When former Iowa Secretary of Agriculture Bill Northey was tapped for a federal job with the U.S. Department of Agriculture last year, his old job was filled by his deputy secretary of agriculture, Mike Naig.
Last spring, Naig ran for the Republican nomination in a crowded primary but did not win outright and later secured the nomination in a convention vote. Naig faces two challengers.
Who are the candidates?
Mike Naig. Like Gov. Kim Reynolds, Naig is a Republican who was appointed after his boss got tapped for the Trump administration. Naig is a former Monsanto lobbyist who also held other agribusiness positions before Northey tapped him for deputy secretary in 2013. His family has a farm in northwest Iowa.
Tim Gannon. A Democrat who farms with his family in Mingo, Gannon worked in former U.S. Secretary of Agricutlure Tom Vilsack’s administration in the Risk Management Agency, which is responsible for the federal crop insurance program. Gannon also worked for Vilsack when he was governor of Iowa.
Rick Stewart. He’s a Libertarian from Cedar Rapids and is one of the founders of Frontier Co-op, a big wholesaler of herbs, spices and teas based in Norway, Iowa.
What does Gannon, the Democrat, want to bring to the job?
One big thing is that he wants the Natural Resources and Outdoor Recreation Trust Fund to be funded. That’s the tax voters approved in 2010 but the legislature has never implemented. Gannon says the money would likely attract more federal dollars for conservation.
He’s also interested in the state committing more to agriculture research.
“Investing in the kind of research at Iowa State (University) that in the future will help us not only be more productive, help feed a growing world, gaining that productivity while also doing a better job taking care of our soil and water,” Gannon tells IPR’s Amy Mayer. “But also figuring out what are those other things that we can do with what we grow and raise.”
Who is the Libertarian candidate and where does he fit in?
Rick Stewart has a lot of complaints about federal agriculture policy. He says long-standing crops subsidies, the renewable fuel standard that many here herald for growing the market for Iowa corn, and trade policies that have led to tariffs that decimated the Chinese market for U.S. soybeans all have hurt Iowa farmers more than they’ve helped.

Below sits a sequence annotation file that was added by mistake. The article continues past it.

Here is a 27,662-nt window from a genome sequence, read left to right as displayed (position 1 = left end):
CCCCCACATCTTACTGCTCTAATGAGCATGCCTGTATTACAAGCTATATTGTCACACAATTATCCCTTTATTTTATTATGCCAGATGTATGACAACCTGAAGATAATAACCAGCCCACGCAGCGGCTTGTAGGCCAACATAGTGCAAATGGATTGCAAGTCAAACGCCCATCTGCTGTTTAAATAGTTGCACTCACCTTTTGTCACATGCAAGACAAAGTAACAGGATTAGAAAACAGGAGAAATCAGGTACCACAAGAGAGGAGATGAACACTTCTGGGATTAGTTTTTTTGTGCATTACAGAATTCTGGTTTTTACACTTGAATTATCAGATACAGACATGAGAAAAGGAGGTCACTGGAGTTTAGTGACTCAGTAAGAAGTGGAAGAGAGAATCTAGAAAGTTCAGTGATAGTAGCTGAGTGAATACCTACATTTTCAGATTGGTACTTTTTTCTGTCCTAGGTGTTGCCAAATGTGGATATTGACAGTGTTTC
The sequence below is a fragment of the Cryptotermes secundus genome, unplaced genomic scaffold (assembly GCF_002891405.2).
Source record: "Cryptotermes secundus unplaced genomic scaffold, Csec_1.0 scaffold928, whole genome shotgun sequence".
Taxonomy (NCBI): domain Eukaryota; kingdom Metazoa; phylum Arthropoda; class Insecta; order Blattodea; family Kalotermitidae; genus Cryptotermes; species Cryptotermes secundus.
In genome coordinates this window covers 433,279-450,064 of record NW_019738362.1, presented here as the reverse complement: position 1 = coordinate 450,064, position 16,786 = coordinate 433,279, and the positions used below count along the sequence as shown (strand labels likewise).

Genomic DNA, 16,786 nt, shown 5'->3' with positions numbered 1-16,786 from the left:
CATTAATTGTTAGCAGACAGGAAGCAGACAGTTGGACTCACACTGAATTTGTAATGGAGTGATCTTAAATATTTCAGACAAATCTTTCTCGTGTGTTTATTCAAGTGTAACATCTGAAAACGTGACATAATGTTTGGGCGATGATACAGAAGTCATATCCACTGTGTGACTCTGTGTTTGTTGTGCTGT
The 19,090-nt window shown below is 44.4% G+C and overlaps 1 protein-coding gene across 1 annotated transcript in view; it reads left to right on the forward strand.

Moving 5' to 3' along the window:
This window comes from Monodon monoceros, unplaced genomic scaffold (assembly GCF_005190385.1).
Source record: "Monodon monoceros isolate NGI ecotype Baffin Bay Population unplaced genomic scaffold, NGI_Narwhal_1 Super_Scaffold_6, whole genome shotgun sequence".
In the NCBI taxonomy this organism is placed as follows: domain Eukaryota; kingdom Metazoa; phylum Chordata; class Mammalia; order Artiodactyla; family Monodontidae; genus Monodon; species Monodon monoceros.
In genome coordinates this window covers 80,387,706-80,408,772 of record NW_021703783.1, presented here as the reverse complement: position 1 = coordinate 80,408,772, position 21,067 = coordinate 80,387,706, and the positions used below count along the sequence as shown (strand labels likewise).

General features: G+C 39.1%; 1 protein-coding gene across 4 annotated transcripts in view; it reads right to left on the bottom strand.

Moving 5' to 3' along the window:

Stewart generally opposes government programs, but he thinks the state does need to set a water quality requirement and hold all landowners—rural, urban and suburban—to task for reaching the goal.
What does Mike Naig, the Republican, say Iowans can expect if he’s elected?
Naig thinks the water quality law passed this year will build upon the progress made during the five years since the Iowa Nutrient Reduction Strategy was put in place. So don’t expect big changes in that arena.
Like Gannon, Naig says he’ll support research at Iowa State, especially for new products made from Iowa crops. But he also has ideas for spurring private investment in the agriculture sector.
“That’s making sure that we’ve got the right business climate, the right regulatory climate for (new business) and also supporting things like the research and development tax credits, the renewable chemical tax credit,” Naig tells IPR’s Amy Mayer. “There’s things we can do from a tax-policy standpoint that can help incentivize that kind of investment as well.”
How is the race playing out?
With polls showing the governor’s race between Republican Kim Reynolds and Democrat Fred Hubbell pretty tight, “there’s been a lot of speculation about how down-ticket races will be affected,” says Mayer.
The agriculture secretary's office has been in Republican hands since Bill Northey was elected in 2006. The liberal blog Iowa Starting Line shared a memo detailing the Iowa Farm Bureau’s effort to create a fund to buy ads supporting Mike Naig.
As of two weeks ago, Tim Gannon had raised more campaign money than Naig. “One of the things Farm Bureau and some of the other ag groups often repeat is that agriculture needs ‘certainty’ or ‘stability’—things that are in short supply with the tariffs and the expired federal farm bill,” Mayer says.
Clearly, Republicans hope to make the case for staying the course with their candidate, while the Democrat may be able to trade on increased turnout from people who are frustrated with the status quo at the top of the ticket.